Poverty’s Children

May 6, 2002 at 12:00 AM EDT


CLARENCE PAGE: When author Claude Brown died, it brought distinct images to my mind, images of poverty etched in the faces of children in the dark canyons of Harlem. Each decade changes the face on poverty in the public eye and mind.

ACTRESS: I remember when those families took off on the road. Never had to lose everything I had in life.

CLARENCE PAGE: John Steinbeck gave us the Joad family: Migrant farm workers knocked down in the Oklahoma dust bowl, yet trying mightily to reach California’s golden dream.Walker Evans and other photographers sent out by the Farm Security Administration brought back lasting images of real-life Joads, migrants with weary eyes and weather-beaten skin. In the early 1960s, Michael Harrington’s book “The Other America” would alert the media and the Kennedy Administration to those he called “the invisible poor.” Poverty still had a mostly white face in the TV reports of those days– usually an Appalachian face.

In 1965, Claude Brown gave poverty another face, a big city face, with his autobiographical novel “Manchild in the Promised Land.” Vivid, violent, and unsentimental, Brown called it a novel, but it was his story, beginning with him getting shot, and running from the cops. “I ran. There was a bullet in me trying to take my life, all 13 years of it.” He ran and the readers ran with him. The book has sold more than four million copies.

The ’60s were a turbulent decade. By 1965, the civil rights bill had been passed. Yet a new calamity of crime and riots was erupting in America’s cities. Young black males were becoming a new urban menace in the public eye. Brown painted a new American archetype: An urban Huck Finn with a black face fighting and hustling his way through dark, trash-filled canyons of American dreams. Brown’s Harlem was so brutal that his buddies could throw another kid off a roof and run away before the body hit the ground.

His journey is marked by cold steel– guns, knives, needles– and vehicles that take him, not once, but several times to reform schools. Yet, despite his violent life, Brown’s Manchild found redemption. He straightened out, went to college, attended law school, and wrote a best-seller. He dedicated his book to Eleanor Roosevelt, who founded the Wiltwyck School for boys in upstate New York, and to the Wiltwyck School, “which is still finding Claude Browns,” he said. If Claude Brown could be redeemed, he was trying to say, so could others. All they needed, it appeared, was someone who cared.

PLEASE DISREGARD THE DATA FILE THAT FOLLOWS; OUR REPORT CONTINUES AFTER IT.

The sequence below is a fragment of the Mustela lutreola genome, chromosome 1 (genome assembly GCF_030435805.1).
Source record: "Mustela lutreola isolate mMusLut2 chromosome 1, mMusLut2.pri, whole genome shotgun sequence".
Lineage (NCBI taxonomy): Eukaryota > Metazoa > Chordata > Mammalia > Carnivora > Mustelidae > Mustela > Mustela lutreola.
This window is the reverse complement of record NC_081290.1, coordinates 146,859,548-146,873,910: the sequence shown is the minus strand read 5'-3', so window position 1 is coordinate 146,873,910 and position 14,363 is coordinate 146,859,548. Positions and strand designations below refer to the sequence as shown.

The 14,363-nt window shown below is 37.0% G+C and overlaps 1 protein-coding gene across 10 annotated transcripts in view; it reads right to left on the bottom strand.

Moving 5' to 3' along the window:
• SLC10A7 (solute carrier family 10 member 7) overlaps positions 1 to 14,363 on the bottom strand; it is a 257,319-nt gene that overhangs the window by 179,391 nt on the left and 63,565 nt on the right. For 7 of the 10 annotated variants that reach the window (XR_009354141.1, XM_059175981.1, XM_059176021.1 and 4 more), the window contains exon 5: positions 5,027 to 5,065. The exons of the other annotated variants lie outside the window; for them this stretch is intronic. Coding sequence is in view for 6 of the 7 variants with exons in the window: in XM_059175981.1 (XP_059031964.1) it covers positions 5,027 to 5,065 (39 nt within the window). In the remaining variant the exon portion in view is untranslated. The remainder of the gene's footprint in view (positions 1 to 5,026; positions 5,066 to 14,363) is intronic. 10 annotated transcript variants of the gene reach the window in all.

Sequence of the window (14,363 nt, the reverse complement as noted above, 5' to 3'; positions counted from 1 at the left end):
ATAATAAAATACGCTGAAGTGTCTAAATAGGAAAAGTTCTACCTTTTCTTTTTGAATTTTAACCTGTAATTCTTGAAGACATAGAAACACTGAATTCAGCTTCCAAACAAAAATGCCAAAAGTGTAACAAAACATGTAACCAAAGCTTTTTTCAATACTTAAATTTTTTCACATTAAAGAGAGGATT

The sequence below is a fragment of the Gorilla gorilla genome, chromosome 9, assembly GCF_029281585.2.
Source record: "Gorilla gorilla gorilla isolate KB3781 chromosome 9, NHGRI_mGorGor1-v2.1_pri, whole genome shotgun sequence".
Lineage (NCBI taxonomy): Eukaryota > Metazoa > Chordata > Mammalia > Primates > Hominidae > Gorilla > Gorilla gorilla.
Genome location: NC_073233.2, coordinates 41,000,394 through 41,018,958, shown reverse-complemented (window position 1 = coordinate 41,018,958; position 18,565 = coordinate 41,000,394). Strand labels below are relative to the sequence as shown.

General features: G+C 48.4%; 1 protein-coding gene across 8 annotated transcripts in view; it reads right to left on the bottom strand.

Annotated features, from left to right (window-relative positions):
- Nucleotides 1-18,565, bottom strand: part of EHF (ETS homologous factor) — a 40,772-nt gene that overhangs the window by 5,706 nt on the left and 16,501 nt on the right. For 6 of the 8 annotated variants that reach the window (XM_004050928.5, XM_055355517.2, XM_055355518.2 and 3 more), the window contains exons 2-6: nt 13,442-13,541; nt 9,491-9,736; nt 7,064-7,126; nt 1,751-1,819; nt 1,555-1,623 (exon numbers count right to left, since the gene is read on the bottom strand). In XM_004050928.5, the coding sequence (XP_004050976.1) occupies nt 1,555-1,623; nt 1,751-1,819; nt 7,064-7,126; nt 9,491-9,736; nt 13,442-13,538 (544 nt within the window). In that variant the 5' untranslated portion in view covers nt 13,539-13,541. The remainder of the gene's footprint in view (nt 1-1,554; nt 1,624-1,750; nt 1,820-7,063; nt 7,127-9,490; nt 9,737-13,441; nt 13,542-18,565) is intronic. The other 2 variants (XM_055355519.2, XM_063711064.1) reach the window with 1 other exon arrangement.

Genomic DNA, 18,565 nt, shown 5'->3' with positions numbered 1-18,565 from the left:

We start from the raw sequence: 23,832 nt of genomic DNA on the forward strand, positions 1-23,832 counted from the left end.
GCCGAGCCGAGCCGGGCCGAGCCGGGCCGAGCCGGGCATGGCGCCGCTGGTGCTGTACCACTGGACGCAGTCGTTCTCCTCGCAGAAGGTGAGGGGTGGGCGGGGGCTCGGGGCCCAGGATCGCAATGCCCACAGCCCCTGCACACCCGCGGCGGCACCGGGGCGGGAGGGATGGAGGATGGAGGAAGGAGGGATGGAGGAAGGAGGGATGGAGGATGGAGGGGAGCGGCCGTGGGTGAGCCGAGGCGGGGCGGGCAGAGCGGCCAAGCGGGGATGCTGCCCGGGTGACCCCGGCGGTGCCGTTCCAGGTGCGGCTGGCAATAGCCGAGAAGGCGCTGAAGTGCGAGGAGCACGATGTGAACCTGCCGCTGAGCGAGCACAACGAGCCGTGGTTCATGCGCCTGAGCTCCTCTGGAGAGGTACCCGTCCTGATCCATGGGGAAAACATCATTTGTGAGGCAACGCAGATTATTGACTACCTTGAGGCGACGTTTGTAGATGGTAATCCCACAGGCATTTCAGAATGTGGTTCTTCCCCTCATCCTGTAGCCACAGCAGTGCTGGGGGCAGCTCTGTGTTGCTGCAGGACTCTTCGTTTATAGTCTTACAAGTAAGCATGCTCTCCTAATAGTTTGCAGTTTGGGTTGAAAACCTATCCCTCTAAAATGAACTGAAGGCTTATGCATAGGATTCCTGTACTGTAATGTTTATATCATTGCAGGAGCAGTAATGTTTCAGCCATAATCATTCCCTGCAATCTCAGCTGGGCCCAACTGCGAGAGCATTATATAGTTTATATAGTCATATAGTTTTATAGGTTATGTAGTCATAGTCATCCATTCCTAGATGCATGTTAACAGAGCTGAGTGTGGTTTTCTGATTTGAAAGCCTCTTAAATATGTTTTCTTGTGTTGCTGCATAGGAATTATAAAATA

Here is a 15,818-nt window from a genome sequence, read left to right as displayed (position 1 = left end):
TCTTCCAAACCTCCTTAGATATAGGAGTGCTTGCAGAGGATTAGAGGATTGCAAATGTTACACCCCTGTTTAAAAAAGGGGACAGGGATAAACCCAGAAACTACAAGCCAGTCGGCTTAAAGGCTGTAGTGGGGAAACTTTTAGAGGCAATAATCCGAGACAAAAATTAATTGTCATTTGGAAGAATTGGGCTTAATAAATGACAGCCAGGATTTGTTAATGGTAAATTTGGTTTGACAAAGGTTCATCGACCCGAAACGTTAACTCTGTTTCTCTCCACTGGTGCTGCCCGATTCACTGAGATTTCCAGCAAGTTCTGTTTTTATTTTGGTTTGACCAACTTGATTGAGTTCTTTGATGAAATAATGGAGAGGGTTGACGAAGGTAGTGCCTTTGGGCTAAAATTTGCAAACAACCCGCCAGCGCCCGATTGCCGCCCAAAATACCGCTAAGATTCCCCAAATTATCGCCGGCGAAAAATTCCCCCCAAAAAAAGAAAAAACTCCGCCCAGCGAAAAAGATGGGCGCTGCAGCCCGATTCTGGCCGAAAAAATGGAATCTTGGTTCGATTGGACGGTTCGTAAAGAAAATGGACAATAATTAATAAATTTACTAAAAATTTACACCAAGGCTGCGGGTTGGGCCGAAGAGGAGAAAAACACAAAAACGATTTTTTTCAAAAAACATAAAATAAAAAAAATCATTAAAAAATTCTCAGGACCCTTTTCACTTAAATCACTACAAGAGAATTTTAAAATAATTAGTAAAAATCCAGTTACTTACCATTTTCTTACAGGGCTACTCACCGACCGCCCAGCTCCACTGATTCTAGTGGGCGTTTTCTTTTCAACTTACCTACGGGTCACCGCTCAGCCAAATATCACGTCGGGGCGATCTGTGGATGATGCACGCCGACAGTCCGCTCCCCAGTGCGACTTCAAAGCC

Claude Brown’s story seemed to both define and defy the culture of poverty argument that Oscar Lewis made popular in the 1960s and 1970s with his studies of poor Latino families. Poverty creates a debilitating culture, Lewis argued, one that the poor cannot lose even if they ceased to be poor. By the 1980s, the culture of poverty image seemed to prevail. Ronald Reagan advanced welfare reform to break the “cycle of poverty,” they said, for the “urban underclass,” a new label for the long-term poor, particularly black Americans left behind by the civil rights revolution.

Even Claude Brown grew dismayed with the worsening condition of the young gangsters and delinquents he came to know in the new hip-hop generation. His generation had it bad, he said, but this new one, in an era of drive-by shootings and crack cocaine, seemed worse off, even more tragically devoid of hope.

Claude Brown died in February of a lung condition. He was 64. He never wrote another best- seller, and poverty seems to have a new face in the age of welfare reform: The working poor, trying to make ends meet, trying to raise their kids with wages too low to lift them out of poverty. Others have fallen between the cracks, off the welfare rolls, but not onto anyone’s payrolls. The poor, it seems, are becoming invisible again. Yet, as Brown wrote, there are more Claude Browns out there, still trying to reach the promised land.

I’m Clarence Page.